by William Skink
Our elected leaders and their skewed priorities require constant scrutiny because they have proven incapable of moderating their use of public TIF money for things that really have no public benefit whatsoever.
Case in point can be found in today’s Missoulian where the Missoula Redevelopment Agency is recommending $25,000 dollars in TIF money be paid to an out-of-state consulting firm to tell our enlightened leaders what they should already know, which is the old library site should be solely dedicated to housing.
Here’s a maddening excerpt from the Lee rag:
The Missoula Redevelopment Agency is recommending that the agency’s board approve using up to $25,000 in Tax Increment Financing funds from the Front Street Urban Renewal District as a match for a possible grant from the Montana Department of Commerce to hire consulting firm Dover, Kohl & Partners to create a “preferred development scenario” for the library block.
That Florida-based firm was also hired to help create the new Missoula Downtown Master Plan.
“This block presents the opportunity to meet a number of needs in the community and that area of downtown, and this planning effort will sift through those needs to determine priorities and which ones can be best met at that location,” wrote MRA director Ellen Buchanan in a memo to the board.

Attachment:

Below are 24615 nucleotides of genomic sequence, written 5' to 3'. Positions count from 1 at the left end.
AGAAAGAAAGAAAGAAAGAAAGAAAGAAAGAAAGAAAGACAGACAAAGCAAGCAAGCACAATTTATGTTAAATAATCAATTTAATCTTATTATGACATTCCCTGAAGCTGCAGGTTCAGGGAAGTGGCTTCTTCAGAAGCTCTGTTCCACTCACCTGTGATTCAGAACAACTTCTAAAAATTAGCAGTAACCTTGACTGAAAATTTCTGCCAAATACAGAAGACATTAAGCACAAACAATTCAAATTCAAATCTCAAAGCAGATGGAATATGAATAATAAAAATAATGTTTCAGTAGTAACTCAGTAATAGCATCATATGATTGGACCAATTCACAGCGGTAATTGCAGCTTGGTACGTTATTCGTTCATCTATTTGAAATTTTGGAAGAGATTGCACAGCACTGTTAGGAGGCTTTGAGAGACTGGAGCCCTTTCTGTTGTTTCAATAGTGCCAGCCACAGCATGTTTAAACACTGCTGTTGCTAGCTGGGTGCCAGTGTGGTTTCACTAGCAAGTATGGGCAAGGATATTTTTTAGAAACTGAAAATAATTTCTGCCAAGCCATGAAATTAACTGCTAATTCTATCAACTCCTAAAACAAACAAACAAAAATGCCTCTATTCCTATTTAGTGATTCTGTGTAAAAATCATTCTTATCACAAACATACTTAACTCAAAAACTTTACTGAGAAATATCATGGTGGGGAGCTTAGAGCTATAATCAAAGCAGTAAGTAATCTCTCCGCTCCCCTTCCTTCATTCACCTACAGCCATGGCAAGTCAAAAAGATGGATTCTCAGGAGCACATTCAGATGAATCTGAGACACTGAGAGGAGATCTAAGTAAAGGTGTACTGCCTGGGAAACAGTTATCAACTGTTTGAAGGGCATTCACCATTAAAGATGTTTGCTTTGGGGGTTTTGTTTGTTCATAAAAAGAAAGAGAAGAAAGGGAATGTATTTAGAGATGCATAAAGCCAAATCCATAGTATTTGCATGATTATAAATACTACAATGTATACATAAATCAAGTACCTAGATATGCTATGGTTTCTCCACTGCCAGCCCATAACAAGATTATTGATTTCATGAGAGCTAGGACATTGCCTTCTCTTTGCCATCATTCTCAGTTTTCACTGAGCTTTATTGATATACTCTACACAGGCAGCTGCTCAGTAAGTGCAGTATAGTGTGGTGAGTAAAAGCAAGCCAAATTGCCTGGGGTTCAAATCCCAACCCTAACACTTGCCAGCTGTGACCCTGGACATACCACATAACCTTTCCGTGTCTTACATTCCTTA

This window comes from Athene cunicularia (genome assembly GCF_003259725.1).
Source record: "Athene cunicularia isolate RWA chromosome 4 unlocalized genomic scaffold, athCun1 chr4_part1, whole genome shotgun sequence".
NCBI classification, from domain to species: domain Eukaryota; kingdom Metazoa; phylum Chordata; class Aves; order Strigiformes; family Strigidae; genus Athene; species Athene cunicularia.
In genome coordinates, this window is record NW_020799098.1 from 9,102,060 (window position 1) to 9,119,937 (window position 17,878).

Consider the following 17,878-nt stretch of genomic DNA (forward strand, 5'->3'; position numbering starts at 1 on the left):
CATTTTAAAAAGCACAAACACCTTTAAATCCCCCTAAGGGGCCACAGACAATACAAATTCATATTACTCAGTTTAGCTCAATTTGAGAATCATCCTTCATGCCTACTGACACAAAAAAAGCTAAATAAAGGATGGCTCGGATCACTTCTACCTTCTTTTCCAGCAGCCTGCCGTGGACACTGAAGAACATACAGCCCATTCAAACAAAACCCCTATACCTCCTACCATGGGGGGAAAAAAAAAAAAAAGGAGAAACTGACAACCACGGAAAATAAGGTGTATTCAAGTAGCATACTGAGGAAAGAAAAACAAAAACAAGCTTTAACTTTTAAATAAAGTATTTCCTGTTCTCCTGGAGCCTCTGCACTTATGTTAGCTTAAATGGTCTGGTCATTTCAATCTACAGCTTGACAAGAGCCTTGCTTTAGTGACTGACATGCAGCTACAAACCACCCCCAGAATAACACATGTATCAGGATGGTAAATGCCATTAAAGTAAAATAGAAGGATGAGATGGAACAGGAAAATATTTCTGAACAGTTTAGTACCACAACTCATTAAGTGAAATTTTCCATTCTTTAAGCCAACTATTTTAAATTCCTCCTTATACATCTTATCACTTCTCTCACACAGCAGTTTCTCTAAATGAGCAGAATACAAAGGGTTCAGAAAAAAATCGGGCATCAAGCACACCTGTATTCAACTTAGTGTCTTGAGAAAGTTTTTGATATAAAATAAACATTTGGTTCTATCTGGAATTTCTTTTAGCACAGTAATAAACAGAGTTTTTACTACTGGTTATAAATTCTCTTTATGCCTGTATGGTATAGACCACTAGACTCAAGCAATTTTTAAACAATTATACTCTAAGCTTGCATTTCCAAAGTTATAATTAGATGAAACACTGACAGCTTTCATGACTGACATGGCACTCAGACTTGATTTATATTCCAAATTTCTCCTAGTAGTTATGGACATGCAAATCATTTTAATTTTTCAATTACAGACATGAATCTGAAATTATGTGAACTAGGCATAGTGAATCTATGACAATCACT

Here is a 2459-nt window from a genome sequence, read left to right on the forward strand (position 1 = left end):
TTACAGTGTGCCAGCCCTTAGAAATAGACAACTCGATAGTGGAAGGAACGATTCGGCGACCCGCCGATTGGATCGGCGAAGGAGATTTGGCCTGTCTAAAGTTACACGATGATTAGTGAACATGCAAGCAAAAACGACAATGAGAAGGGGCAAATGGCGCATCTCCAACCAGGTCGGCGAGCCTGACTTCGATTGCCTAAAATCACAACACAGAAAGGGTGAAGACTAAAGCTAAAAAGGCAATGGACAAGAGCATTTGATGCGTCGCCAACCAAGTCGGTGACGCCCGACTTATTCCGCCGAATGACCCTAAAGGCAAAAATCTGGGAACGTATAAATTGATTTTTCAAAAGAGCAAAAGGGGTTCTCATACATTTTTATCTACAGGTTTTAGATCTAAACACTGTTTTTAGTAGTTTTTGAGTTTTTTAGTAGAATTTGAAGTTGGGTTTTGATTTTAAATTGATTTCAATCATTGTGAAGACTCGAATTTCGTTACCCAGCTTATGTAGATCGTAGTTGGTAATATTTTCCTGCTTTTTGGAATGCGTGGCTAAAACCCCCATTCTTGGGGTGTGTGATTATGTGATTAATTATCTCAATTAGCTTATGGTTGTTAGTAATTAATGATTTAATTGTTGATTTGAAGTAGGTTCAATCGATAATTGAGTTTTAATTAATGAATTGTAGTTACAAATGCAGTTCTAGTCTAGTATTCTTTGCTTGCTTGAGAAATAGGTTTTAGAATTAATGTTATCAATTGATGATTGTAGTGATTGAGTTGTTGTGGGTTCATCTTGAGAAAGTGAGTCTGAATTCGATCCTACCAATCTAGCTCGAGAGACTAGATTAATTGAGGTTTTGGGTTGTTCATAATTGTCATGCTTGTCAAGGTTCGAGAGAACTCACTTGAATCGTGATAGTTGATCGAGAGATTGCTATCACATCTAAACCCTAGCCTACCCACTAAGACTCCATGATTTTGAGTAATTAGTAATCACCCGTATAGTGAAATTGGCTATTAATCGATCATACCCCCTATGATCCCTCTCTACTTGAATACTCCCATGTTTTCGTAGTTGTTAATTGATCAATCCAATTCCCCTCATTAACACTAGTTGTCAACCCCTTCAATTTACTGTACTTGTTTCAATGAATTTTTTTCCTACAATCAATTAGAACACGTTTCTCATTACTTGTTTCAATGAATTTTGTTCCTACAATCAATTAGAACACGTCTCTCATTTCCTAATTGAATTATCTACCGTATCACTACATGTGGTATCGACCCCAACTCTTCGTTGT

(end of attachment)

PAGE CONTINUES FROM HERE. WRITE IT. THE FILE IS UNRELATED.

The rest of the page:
Buchanan said in exchange for $50,000, the consulting firm would identify multiple development scenarios followed by public presentations and an open house workshop to narrow down the vision for the block.
After my blind rage subsided from reading this, I started wondering. A Florida consulting firm? Didn’t our new Development Services Director, Josh Martin, spend some time in Florida? I wonder if Martin has had any experience with this consulting firm.
A few minutes of searching on the Google and I found a very concerning report in The Post and Courier, a paper in Charleston, that raises some serious questions about Josh Martin and the consulting firm Dover and Kohl. Here is a lengthy excerpt from the article, titled Charleston approves West Ashley master plan contract, but some doubt process. From the link: